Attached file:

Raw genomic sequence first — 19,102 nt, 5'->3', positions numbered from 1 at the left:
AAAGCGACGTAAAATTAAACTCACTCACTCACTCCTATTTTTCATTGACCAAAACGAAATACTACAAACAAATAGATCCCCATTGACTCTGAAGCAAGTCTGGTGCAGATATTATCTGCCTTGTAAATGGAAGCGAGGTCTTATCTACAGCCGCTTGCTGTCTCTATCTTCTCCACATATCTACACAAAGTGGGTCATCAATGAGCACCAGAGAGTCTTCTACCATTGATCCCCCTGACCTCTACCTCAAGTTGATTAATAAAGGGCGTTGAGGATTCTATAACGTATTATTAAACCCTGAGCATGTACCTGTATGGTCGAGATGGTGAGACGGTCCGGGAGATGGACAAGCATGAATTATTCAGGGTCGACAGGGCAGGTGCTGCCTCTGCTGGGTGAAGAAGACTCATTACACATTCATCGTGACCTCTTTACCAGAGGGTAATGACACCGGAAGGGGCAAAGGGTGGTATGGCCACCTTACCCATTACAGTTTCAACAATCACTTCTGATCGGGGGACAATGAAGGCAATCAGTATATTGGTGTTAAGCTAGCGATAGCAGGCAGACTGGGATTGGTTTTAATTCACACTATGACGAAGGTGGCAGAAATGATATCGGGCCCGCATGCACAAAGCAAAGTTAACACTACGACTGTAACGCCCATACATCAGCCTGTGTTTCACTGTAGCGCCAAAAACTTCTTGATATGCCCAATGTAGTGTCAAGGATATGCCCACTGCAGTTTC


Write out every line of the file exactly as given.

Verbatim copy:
Raw genomic sequence first — 19,102 nt, 5'->3', positions numbered from 1 at the left:
AAAGCGACGTAAAATTAAACTCACTCACTCACTCCTATTTTTCATTGACCAAAACGAAATACTACAAACAAATAGATCCCCATTGACTCTGAAGCAAGTCTGGTGCAGATATTATCTGCCTTGTAAATGGAAGCGAGGTCTTATCTACAGCCGCTTGCTGTCTCTATCTTCTCCACATATCTACACAAAGTGGGTCATCAATGAGCACCAGAGAGTCTTCTACCATTGATCCCCCTGACCTCTACCTCAAGTTGATTAATAAAGGGCGTTGAGGATTCTATAACGTATTATTAAACCCTGAGCATGTACCTGTATGGTCGAGATGGTGAGACGGTCCGGGAGATGGACAAGCATGAATTATTCAGGGTCGACAGGGCAGGTGCTGCCTCTGCTGGGTGAAGAAGACTCATTACACATTCATCGTGACCTCTTTACCAGAGGGTAATGACACCGGAAGGGGCAAAGGGTGGTATGGCCACCTTACCCATTACAGTTTCAACAATCACTTCTGATCGGGGGACAATGAAGGCAATCAGTATATTGGTGTTAAGCTAGCGATAGCAGGCAGACTGGGATTGGTTTTAATTCACACTATGACGAAGGTGGCAGAAATGATATCGGGCCCGCATGCACAAAGCAAAGTTAACACTACGACTGTAACGCCCATACATCAGCCTGTGTTTCACTGTAGCGCCAAAAACTTCTTGATATGCCCAATGTAGTGTCAAGGATATGCCCACTGCAGTTTC